For the MST3K production, see MST3KL - No Retreat, No Surrender.

No Retreat, No Surrender is a 1986 martial arts/action film directed by Corey Yuen. It was used as the main feature in Mystery Science Theater 3000 Live - The Great Cheesy Movie Circus Tour.

Plot

Jason Stillwell is a young karate student and Bruce Lee fanatic who trains in his father Tom's dojo in Sherman Oaks, California. One night after a training session, the dojo is visited by members of an organized crime syndicate looking to take over all the dojos in the country. After refusing to join the organization, Tom's leg is broken by a Soviet martial artist named Ivan Kraschinsky, one of the boss' hired thugs.

The Stillwell family relocates to Seattle, where Jason meets R.J. Madison and they become good friends. Jason reunites with his old girlfriend Kelly Reilly, who lives in the neighborhood with her brother, local black belt Ian. Despite this, Jason has a hard time adjusting, as he and R.J. are constantly beaten and harassed by the local bullies led by an obese boy named Scott and arrogant martial artist Dean Ramsay. After getting beaten up and humiliated by Scott and Dean at Kelly's birthday party, Jason visits the grave of Bruce Lee and beseeches him for aid.

Later that night, Jason and Tom have a heated argument over Jason's involving himself in fights. When Jason calls his father a coward for running away from the syndicate, Tom destroys some of Jason's Bruce Lee memorabilia in the garage. Distraught, Jason consults with R.J., who suggests that Jason move all of his training gear into an abandoned house nearby. Exhausted from the move, Jason falls asleep at the house, but is suddenly awakened by the soul of Bruce Lee, who appears to Jason and begins to train him. Under Lee's tutelage, Jason goes from a below average fighter to a superior martial artist, at one point able to fend off several thugs who are assaulting his father in a parking lot.

Later on, Jason, Tom, and R.J. attend an annual full-contact kickboxing tournament featuring teams from Seattle and New York. Before the contest can get under way, however, the crime syndicate interrupts and makes a wager that none of the Seattle fighters can defeat Ivan. While Dean and Frank are easily dispatched by the Soviet, Ivan's last opponent, Ian, makes an impressive showing, forcing Ivan to resort to dirty tactics to defeat him. With Ian helplessly entangled in the ring ropes, Scott attempts to bite Ivan in the leg, but the Soviet dispatches him with a headbutt. Kelly tries to stop Ivan by hitting him with a stool, but the Soviet easily disarms her and grabs her by the hair. Angered by this, Jason spurs into action, charges to the ring and attacks Ivan by kicking him in the face much to the delight of the crowd. Utilizing his advanced training, Jason is finally able to conquer his nemesis and earns the respect of his peers and family. The frustrated crime syndicate members leave Seattle, leaving Ivan behind as he suffers from humiliation from his loss against Jason.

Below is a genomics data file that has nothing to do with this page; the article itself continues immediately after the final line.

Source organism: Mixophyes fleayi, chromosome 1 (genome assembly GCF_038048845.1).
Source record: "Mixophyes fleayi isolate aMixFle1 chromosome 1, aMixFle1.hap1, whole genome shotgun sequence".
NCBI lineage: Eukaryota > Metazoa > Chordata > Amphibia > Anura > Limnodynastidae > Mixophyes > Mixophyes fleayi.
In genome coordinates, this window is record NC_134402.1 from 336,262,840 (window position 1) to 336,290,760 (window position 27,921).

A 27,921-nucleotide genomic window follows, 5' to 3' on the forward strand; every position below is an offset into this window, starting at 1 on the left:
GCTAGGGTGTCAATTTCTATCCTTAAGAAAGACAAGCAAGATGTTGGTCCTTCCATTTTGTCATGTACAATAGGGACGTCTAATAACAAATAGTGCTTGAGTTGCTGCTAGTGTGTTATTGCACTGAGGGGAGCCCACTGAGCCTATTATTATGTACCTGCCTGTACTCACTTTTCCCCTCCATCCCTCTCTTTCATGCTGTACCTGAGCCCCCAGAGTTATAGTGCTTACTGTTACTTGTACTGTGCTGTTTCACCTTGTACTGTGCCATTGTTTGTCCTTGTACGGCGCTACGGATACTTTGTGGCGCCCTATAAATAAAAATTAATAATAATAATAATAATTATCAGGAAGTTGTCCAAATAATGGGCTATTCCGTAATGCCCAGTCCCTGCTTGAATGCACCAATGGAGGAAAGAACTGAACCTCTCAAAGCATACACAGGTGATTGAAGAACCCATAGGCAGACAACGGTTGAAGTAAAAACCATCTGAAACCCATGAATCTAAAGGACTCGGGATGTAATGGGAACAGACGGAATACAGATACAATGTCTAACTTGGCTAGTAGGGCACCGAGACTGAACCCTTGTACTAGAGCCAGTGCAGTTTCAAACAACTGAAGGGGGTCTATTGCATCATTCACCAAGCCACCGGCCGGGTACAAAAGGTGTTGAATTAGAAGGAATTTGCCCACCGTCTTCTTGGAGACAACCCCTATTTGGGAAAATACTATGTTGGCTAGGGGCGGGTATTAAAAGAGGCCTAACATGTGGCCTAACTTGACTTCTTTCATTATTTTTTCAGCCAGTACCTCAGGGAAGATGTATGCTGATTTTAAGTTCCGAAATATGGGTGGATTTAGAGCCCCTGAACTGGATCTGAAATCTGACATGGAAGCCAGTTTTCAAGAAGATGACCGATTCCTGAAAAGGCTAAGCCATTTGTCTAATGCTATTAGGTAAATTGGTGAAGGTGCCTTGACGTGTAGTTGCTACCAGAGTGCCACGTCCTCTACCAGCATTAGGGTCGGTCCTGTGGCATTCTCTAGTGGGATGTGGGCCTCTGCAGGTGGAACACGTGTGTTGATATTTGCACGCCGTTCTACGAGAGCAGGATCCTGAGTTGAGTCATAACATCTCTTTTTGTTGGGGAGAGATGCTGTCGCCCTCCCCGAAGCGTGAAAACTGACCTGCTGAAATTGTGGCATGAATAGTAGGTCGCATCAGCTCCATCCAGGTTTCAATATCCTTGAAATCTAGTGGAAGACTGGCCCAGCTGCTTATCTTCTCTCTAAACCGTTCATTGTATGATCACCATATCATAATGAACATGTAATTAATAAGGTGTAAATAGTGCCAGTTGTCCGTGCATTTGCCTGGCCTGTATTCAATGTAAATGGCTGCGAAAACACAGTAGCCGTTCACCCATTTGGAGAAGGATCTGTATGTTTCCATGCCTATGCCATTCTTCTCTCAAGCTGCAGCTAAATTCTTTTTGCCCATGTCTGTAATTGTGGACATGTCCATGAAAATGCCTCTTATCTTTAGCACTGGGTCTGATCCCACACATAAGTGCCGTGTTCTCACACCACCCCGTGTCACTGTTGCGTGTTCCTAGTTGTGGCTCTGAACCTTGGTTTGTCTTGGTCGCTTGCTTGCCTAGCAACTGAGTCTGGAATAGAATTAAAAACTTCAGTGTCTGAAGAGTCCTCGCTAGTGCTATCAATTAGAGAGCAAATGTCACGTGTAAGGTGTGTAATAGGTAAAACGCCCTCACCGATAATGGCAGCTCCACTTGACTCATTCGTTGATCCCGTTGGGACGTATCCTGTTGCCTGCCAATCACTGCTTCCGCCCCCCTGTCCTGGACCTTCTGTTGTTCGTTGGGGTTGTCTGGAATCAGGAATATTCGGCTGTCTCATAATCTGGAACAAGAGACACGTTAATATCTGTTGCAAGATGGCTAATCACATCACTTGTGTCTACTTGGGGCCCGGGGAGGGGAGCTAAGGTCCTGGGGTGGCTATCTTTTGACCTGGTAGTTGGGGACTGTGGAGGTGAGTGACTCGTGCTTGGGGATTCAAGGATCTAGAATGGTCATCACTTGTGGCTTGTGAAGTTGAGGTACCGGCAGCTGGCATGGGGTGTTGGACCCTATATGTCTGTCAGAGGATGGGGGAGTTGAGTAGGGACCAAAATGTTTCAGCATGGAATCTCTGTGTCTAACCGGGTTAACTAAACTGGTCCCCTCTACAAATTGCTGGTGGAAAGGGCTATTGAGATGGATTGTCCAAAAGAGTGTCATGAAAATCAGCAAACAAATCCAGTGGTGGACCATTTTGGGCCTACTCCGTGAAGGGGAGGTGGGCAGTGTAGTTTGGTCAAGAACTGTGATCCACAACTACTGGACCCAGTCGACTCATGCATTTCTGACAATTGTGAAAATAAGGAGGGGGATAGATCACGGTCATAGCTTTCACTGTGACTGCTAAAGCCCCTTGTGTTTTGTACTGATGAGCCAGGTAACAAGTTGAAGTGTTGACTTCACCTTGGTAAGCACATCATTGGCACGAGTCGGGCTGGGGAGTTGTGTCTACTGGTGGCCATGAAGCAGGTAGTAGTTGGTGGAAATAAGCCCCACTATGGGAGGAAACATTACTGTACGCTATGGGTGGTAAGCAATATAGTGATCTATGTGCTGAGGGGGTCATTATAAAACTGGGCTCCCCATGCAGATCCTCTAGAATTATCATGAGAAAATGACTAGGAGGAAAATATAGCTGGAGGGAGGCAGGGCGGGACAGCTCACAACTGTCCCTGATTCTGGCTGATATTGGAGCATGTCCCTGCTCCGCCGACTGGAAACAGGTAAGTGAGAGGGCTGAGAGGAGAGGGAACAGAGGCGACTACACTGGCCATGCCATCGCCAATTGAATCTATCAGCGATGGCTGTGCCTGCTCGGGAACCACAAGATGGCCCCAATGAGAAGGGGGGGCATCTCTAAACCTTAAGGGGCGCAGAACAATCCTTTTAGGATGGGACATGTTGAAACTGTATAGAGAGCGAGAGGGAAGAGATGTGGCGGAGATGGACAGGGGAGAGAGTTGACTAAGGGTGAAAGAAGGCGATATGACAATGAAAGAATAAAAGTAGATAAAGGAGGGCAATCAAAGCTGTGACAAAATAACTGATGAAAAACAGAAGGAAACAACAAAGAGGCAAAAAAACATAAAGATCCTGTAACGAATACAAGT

Cast

Notes

  • This was Jean-Claude Van Damme's feature film debut.
  • Kurt McKinney learned about auditions from a notice in the now-defunct Drama-Logue newspaper. By the time he arrived at the studio, the lead character was the only role left.
  • The scene with Kurt McKinney doing two-finger push-ups was filmed with wires to hoist McKinney up and down. The trees in the background cover up the wire.
  • Tai Chung Kim had been a stand-in for Bruce Lee in the films Game of Death (1978) and Game of Death II (1981).
  • In one scene scripted but not filmed, R.J. accidentally trips Scott in the school cafeteria causing Scott to spill his food. This would explain why Scott hated R.J.
  • Jason calls Bruce Lee's ghost "Lee Dai Goh", "Big Brother Lee" in Cantonese.
  • This film became a RiffTrax presentation in 2015.

References

Community content is available under CC-BY-SA unless otherwise noted.